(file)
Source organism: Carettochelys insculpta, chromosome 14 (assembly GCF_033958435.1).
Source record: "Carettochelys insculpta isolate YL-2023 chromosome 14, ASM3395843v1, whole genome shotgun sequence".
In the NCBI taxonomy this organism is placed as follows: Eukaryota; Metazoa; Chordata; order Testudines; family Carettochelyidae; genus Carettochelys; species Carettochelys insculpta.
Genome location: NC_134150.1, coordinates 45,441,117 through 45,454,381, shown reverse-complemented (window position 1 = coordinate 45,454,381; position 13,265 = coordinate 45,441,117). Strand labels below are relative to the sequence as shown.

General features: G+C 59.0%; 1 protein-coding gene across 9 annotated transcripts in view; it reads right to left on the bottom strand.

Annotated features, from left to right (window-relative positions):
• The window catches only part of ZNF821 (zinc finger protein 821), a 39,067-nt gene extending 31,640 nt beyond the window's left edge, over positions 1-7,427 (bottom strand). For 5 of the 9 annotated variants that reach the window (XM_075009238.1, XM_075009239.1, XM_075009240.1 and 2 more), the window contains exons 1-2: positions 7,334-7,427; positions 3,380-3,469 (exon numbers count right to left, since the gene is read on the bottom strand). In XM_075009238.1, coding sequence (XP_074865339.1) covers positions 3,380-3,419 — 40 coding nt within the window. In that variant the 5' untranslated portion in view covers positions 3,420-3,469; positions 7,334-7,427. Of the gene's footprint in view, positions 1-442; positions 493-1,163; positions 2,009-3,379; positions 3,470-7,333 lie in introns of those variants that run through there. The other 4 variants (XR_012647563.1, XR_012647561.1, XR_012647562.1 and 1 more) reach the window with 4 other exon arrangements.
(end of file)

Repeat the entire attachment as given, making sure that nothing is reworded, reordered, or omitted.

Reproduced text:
Source organism: Carettochelys insculpta, chromosome 14 (assembly GCF_033958435.1).
Source record: "Carettochelys insculpta isolate YL-2023 chromosome 14, ASM3395843v1, whole genome shotgun sequence".
In the NCBI taxonomy this organism is placed as follows: Eukaryota; Metazoa; Chordata; order Testudines; family Carettochelyidae; genus Carettochelys; species Carettochelys insculpta.
Genome location: NC_134150.1, coordinates 45,441,117 through 45,454,381, shown reverse-complemented (window position 1 = coordinate 45,454,381; position 13,265 = coordinate 45,441,117). Strand labels below are relative to the sequence as shown.

General features: G+C 59.0%; 1 protein-coding gene across 9 annotated transcripts in view; it reads right to left on the bottom strand.

Annotated features, from left to right (window-relative positions):
• The window catches only part of ZNF821 (zinc finger protein 821), a 39,067-nt gene extending 31,640 nt beyond the window's left edge, over positions 1-7,427 (bottom strand). For 5 of the 9 annotated variants that reach the window (XM_075009238.1, XM_075009239.1, XM_075009240.1 and 2 more), the window contains exons 1-2: positions 7,334-7,427; positions 3,380-3,469 (exon numbers count right to left, since the gene is read on the bottom strand). In XM_075009238.1, coding sequence (XP_074865339.1) covers positions 3,380-3,419 — 40 coding nt within the window. In that variant the 5' untranslated portion in view covers positions 3,420-3,469; positions 7,334-7,427. Of the gene's footprint in view, positions 1-442; positions 493-1,163; positions 2,009-3,379; positions 3,470-7,333 lie in introns of those variants that run through there. The other 4 variants (XR_012647563.1, XR_012647561.1, XR_012647562.1 and 1 more) reach the window with 4 other exon arrangements.